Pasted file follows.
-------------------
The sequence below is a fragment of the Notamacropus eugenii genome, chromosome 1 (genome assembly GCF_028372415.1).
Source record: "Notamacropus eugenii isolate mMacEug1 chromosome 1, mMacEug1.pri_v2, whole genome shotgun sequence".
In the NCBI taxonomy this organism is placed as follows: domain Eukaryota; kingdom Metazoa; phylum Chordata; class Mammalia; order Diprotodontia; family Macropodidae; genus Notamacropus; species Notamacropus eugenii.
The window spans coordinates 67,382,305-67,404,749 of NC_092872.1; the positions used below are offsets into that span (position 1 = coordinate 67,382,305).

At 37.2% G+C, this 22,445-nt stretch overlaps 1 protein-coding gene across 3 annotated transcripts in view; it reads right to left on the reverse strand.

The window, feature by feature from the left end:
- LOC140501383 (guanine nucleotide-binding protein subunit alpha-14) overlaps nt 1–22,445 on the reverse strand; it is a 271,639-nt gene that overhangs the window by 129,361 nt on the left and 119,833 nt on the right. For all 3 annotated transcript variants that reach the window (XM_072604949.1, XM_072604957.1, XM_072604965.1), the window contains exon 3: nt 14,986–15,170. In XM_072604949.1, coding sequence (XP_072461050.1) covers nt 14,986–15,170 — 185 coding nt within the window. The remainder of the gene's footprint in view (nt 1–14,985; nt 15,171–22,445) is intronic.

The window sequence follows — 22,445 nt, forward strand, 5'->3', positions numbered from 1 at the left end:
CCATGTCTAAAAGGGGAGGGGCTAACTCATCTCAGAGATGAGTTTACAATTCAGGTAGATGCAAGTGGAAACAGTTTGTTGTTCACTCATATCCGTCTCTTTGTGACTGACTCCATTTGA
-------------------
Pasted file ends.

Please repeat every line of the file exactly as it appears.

The sequence below is a fragment of the Notamacropus eugenii genome, chromosome 1 (genome assembly GCF_028372415.1).
Source record: "Notamacropus eugenii isolate mMacEug1 chromosome 1, mMacEug1.pri_v2, whole genome shotgun sequence".
In the NCBI taxonomy this organism is placed as follows: domain Eukaryota; kingdom Metazoa; phylum Chordata; class Mammalia; order Diprotodontia; family Macropodidae; genus Notamacropus; species Notamacropus eugenii.
The window spans coordinates 67,382,305-67,404,749 of NC_092872.1; the positions used below are offsets into that span (position 1 = coordinate 67,382,305).

At 37.2% G+C, this 22,445-nt stretch overlaps 1 protein-coding gene across 3 annotated transcripts in view; it reads right to left on the reverse strand.

The window, feature by feature from the left end:
- LOC140501383 (guanine nucleotide-binding protein subunit alpha-14) overlaps nt 1–22,445 on the reverse strand; it is a 271,639-nt gene that overhangs the window by 129,361 nt on the left and 119,833 nt on the right. For all 3 annotated transcript variants that reach the window (XM_072604949.1, XM_072604957.1, XM_072604965.1), the window contains exon 3: nt 14,986–15,170. In XM_072604949.1, coding sequence (XP_072461050.1) covers nt 14,986–15,170 — 185 coding nt within the window. The remainder of the gene's footprint in view (nt 1–14,985; nt 15,171–22,445) is intronic.

The window sequence follows — 22,445 nt, forward strand, 5'->3', positions numbered from 1 at the left end:
CCATGTCTAAAAGGGGAGGGGCTAACTCATCTCAGAGATGAGTTTACAATTCAGGTAGATGCAAGTGGAAACAGTTTGTTGTTCACTCATATCCGTCTCTTTGTGACTGACTCCATTTGA